The Right to Protest

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It’s incredible what you come across on a small walk along the Strand.

I was walking towards the Temple tube station after finishing an interview with the India Club’s Phiroza Marker, when I came across a small gathering of 6 people outside a gated building.

I didn’t know what the building was or who the people were but they revealed a sense of purpose and determination in their movements. The building seemed to me, to house a medical or pharmaceutical company offices. What was going on? I asked myself.

Masala Dosa and Porotta from the India Club. Credit Tristan Tetteroo

Feeling sleepy-tired after a deliciously filling lunch, I didn’t feel particularly sharp but my curiosity took over, so I stayed to watch the group and see what was about to unfold.

The small gathering of 6 stood defiant across from the building entrance, and a man, I assume an employee of the company, came out to question them. At this point, I was closer to the group,  just enough to eavesdrop on their conversation.

”Yes, this is a peaceful protest” replied the young man with a red-lined and white flag draped across his shoulders.

”How many of you will there be?” asked the, I’m assuming, office employee.

”Just a few more but I’d rather not give a specific number” replied the young man.

The young man’s accent revealed a potentially Belarusian origin, but it’s something I can’t confirm for sure. It’s a frustration I carry with me until now, not to have asked more about the young man and the group’s story and why they were there … but as I mentioned earlier, I wasn’t particularly on point.

After the office employee retreated back inside the building, another figure appeared at the corner of the street walking towards the protesting group.

He was a reporter, more specifically a photographer, for the Telegraph who was the only one from the press when I left the scene, and it turns out was also the only other person who came to the protest.

Then they started.


At first I didn’t understand the connection, but could now clearly see, from where I stood, that this was the British American Tobacco Headquarters (BAT). How could they be ‘funding terror in Belarus’? I wondered.

As a curious, but dopey, observer I watched and didn’t ask the protestors for details. I’m not a member of the press but thought this would make an interesting small story and wondered how many more small protests take place in the area that are missed by the headlines or by the rest of us.

If it’s not on the headlines or in the social media channels it’s like it didn’t happen, right?

It made me think about the role of protest as a way to express our views and create changes in the world around us. Does it work? Is it worth disturbing the peace?
I left the protesting group curious to know if anything would come of it.

Years before this, I’d taken part in student protests around the area back when the then Government had announced increases to university tuition fees. It didn’t affect me per se, as I was just finishing my own degree but felt compelled to participate.

In the end, it seemed like nothing came of it despite the efforts and protests against these policies. Tuition fees were increased and currently stand around the 9,200£/ year for an undergraduate degree, in comparison to the 3,200£/ year I paid.

The experience at the time left me feeling powerless and, I have to admit, shook my confidence in the value of protesting.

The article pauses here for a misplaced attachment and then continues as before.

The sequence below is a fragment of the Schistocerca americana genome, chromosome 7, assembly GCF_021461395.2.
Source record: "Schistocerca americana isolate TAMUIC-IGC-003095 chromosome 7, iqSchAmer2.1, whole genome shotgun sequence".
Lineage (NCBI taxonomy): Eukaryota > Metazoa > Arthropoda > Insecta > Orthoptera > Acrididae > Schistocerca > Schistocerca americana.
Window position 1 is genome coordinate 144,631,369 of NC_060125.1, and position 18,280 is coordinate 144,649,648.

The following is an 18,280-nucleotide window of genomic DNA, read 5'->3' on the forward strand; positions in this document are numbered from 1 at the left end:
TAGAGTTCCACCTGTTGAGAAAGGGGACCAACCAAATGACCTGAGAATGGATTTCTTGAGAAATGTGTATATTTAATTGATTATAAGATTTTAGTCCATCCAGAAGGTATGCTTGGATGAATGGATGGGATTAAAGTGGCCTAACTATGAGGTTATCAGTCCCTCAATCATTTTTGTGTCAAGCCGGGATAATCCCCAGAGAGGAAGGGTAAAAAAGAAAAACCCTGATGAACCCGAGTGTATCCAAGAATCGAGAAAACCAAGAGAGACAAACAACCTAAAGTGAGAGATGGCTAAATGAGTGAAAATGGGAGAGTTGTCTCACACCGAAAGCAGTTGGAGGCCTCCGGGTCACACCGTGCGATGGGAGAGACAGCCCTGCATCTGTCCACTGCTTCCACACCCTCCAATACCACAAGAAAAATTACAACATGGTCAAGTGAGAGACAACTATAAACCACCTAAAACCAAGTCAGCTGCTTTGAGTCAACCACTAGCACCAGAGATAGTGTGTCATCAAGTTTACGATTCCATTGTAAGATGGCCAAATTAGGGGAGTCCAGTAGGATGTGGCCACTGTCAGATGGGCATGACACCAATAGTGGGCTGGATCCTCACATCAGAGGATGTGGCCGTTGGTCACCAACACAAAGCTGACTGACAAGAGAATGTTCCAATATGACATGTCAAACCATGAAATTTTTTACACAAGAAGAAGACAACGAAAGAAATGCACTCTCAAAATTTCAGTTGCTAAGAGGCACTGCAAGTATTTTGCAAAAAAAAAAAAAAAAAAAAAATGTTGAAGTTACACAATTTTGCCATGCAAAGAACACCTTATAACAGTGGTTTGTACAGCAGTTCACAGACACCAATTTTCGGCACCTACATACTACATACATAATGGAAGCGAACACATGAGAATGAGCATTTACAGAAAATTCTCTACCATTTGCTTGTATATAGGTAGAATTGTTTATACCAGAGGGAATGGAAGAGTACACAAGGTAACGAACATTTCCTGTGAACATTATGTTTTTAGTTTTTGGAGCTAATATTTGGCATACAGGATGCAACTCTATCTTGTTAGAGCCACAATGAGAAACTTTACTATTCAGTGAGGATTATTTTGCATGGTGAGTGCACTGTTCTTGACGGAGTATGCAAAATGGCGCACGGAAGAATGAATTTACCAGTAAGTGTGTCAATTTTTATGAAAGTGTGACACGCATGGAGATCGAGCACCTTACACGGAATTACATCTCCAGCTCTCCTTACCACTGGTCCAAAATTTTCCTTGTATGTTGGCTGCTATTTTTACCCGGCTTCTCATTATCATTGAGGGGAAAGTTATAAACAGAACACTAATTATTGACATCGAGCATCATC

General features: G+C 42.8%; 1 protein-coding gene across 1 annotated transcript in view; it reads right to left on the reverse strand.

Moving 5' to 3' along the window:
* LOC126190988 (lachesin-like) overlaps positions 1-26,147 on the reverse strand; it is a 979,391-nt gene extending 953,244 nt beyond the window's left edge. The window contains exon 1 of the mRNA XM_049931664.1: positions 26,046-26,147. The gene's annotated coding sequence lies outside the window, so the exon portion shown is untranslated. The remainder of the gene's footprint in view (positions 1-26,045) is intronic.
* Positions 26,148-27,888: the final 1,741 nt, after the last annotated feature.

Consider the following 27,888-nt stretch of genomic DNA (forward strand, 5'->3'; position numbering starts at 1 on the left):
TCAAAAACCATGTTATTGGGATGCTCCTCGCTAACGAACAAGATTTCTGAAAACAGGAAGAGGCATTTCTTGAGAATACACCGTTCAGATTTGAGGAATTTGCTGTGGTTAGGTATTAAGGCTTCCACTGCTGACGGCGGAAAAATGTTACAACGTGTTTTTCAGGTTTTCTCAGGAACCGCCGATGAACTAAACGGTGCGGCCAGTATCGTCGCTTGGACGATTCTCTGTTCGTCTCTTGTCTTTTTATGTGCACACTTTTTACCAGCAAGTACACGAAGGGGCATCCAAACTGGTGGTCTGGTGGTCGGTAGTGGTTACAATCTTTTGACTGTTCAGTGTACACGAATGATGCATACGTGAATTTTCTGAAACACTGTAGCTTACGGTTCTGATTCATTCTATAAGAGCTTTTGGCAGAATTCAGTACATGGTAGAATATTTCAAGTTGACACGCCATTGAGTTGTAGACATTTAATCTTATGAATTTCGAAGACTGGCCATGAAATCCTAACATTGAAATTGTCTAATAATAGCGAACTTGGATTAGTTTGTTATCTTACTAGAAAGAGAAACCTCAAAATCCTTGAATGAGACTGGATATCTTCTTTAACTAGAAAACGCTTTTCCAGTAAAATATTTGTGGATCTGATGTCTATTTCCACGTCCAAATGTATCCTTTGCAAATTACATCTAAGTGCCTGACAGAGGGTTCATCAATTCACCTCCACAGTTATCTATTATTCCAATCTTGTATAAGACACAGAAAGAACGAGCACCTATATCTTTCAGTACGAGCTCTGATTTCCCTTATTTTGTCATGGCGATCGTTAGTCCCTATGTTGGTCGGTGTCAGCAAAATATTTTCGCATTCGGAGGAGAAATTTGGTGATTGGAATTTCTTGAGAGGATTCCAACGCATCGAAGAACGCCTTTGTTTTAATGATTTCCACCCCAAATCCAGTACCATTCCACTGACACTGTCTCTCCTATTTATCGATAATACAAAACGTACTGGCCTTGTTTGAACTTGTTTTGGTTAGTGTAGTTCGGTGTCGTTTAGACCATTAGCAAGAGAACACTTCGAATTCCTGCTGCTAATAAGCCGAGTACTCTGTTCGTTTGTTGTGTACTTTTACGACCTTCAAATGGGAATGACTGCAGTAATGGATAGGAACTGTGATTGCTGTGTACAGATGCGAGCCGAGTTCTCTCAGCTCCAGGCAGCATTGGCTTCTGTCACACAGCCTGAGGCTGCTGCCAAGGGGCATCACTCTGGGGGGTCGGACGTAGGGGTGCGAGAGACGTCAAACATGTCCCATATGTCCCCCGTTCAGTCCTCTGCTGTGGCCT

” Lukashenko’s brought more attention to himself instead of less after this Ryanair situation” were the Telegraph’s reporters parting words before I left the scene.

As I later read, President Lukashenko of Belarus had taken part in the August 2020 elections which have been condemned as rigged by the opposition party as described here, and who just recently forced a Ryanair flight, heading to Lithuania from Greece, to land in Belarus under the pretext of a bomb threat on the flight. Once the planes grounded, the opposition activist and journalist Roman Protasevich and his girlfriend Sofia Sapega, were arrested by Belarusian authorities while the rest of the crew and passengers were allowed to return to Vilnius, Lithuania.

The EU and the US condemned this event as a form of state terrorism (in point D)and from then imposed sanctions and restrictions against the Belarusian government, its supporters and the economic actors that continue to ensure the survival of the government.

That’s when the connection between this small band of protestors outside BAT’s offices became clearer.

Would the protestors be heard and considered? Would BAT end its ties to the Belarusian government? What will happen with Belarus?

It felt so unlikely a small band of protestors could cause a large company to change its decisions.

What a great surprise to open up an I newspaper just yesterday to read ‘British American Tobacco halts production in Belarus‘.

This reminded me indirectly to Ruth Duston’s words about the StrandAlwdych project coming to life thanks to the collective actions of the Northbank BID and the Westminster City Council.

Upon reading the news, I saw another example of collective action creating change. Whether its the actions of that small group that directly led to the changes in BAT isn’t clear, but it might have helped.

Seeing these events happen around me, makes me feel hopeful change can happen when people come together for a shared goal.

It’s a also reminder of the areas perennial link to politics and its counterpart – protest.



The opinions expressed above are solely the author’s and do not reflect the opinions and beliefs of the website or its affiliates.


Tristan Tetteroo

Tristan Tetteroo

A lover of Story and uncovering History; Strandlines is right up my street.
I can be found on facebook @Tristan.Tetteroo

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